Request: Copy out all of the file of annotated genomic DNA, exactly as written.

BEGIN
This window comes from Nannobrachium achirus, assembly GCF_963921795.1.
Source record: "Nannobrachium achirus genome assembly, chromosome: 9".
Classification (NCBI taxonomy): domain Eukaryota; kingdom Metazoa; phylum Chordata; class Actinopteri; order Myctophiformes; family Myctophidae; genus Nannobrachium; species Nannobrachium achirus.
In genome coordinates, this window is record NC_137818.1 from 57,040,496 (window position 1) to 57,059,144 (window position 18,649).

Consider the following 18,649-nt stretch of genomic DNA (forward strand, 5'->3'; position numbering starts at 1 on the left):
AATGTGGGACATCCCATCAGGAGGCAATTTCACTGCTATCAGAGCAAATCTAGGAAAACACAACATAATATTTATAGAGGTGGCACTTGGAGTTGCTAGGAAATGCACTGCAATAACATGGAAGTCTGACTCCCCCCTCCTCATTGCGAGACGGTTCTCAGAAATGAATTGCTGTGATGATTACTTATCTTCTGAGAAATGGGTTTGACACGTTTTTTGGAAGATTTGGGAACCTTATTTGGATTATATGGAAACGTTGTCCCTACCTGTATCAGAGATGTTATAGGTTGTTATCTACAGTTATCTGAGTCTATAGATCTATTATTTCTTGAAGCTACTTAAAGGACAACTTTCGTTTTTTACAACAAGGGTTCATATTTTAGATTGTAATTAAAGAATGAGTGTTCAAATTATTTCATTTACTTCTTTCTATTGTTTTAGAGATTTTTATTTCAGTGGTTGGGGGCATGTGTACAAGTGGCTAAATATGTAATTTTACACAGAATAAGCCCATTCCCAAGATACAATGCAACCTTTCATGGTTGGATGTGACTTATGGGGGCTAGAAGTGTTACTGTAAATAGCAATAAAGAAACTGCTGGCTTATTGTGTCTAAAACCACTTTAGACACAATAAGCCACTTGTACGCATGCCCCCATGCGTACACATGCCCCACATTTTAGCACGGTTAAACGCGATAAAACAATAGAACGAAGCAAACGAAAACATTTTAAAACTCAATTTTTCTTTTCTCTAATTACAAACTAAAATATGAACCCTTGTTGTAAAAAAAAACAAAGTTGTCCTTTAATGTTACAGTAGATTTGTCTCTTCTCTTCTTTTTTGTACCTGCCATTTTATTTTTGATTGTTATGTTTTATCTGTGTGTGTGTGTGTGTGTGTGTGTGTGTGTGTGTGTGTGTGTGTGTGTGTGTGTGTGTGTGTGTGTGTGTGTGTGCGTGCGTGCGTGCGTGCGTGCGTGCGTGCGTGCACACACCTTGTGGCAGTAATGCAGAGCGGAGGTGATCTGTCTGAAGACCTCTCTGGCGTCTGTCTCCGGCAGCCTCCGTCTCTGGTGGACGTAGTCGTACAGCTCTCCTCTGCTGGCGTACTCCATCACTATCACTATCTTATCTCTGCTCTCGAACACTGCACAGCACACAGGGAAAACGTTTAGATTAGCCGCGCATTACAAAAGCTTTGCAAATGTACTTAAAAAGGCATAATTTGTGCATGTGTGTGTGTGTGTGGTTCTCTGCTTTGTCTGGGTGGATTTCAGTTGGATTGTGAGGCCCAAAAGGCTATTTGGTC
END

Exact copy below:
This window comes from Nannobrachium achirus, assembly GCF_963921795.1.
Source record: "Nannobrachium achirus genome assembly, chromosome: 9".
Classification (NCBI taxonomy): domain Eukaryota; kingdom Metazoa; phylum Chordata; class Actinopteri; order Myctophiformes; family Myctophidae; genus Nannobrachium; species Nannobrachium achirus.
In genome coordinates, this window is record NC_137818.1 from 57,040,496 (window position 1) to 57,059,144 (window position 18,649).

Consider the following 18,649-nt stretch of genomic DNA (forward strand, 5'->3'; position numbering starts at 1 on the left):
AATGTGGGACATCCCATCAGGAGGCAATTTCACTGCTATCAGAGCAAATCTAGGAAAACACAACATAATATTTATAGAGGTGGCACTTGGAGTTGCTAGGAAATGCACTGCAATAACATGGAAGTCTGACTCCCCCCTCCTCATTGCGAGACGGTTCTCAGAAATGAATTGCTGTGATGATTACTTATCTTCTGAGAAATGGGTTTGACACGTTTTTTGGAAGATTTGGGAACCTTATTTGGATTATATGGAAACGTTGTCCCTACCTGTATCAGAGATGTTATAGGTTGTTATCTACAGTTATCTGAGTCTATAGATCTATTATTTCTTGAAGCTACTTAAAGGACAACTTTCGTTTTTTACAACAAGGGTTCATATTTTAGATTGTAATTAAAGAATGAGTGTTCAAATTATTTCATTTACTTCTTTCTATTGTTTTAGAGATTTTTATTTCAGTGGTTGGGGGCATGTGTACAAGTGGCTAAATATGTAATTTTACACAGAATAAGCCCATTCCCAAGATACAATGCAACCTTTCATGGTTGGATGTGACTTATGGGGGCTAGAAGTGTTACTGTAAATAGCAATAAAGAAACTGCTGGCTTATTGTGTCTAAAACCACTTTAGACACAATAAGCCACTTGTACGCATGCCCCCATGCGTACACATGCCCCACATTTTAGCACGGTTAAACGCGATAAAACAATAGAACGAAGCAAACGAAAACATTTTAAAACTCAATTTTTCTTTTCTCTAATTACAAACTAAAATATGAACCCTTGTTGTAAAAAAAAACAAAGTTGTCCTTTAATGTTACAGTAGATTTGTCTCTTCTCTTCTTTTTTGTACCTGCCATTTTATTTTTGATTGTTATGTTTTATCTGTGTGTGTGTGTGTGTGTGTGTGTGTGTGTGTGTGTGTGTGTGTGTGTGTGTGTGTGTGTGTGTGTGTGTGTGTGCGTGCGTGCGTGCGTGCGTGCGTGCGTGCGTGCACACACCTTGTGGCAGTAATGCAGAGCGGAGGTGATCTGTCTGAAGACCTCTCTGGCGTCTGTCTCCGGCAGCCTCCGTCTCTGGTGGACGTAGTCGTACAGCTCTCCTCTGCTGGCGTACTCCATCACTATCACTATCTTATCTCTGCTCTCGAACACTGCACAGCACACAGGGAAAACGTTTAGATTAGCCGCGCATTACAAAAGCTTTGCAAATGTACTTAAAAAGGCATAATTTGTGCATGTGTGTGTGTGTGTGGTTCTCTGCTTTGTCTGGGTGGATTTCAGTTGGATTGTGAGGCCCAAAAGGCTATTTGGTC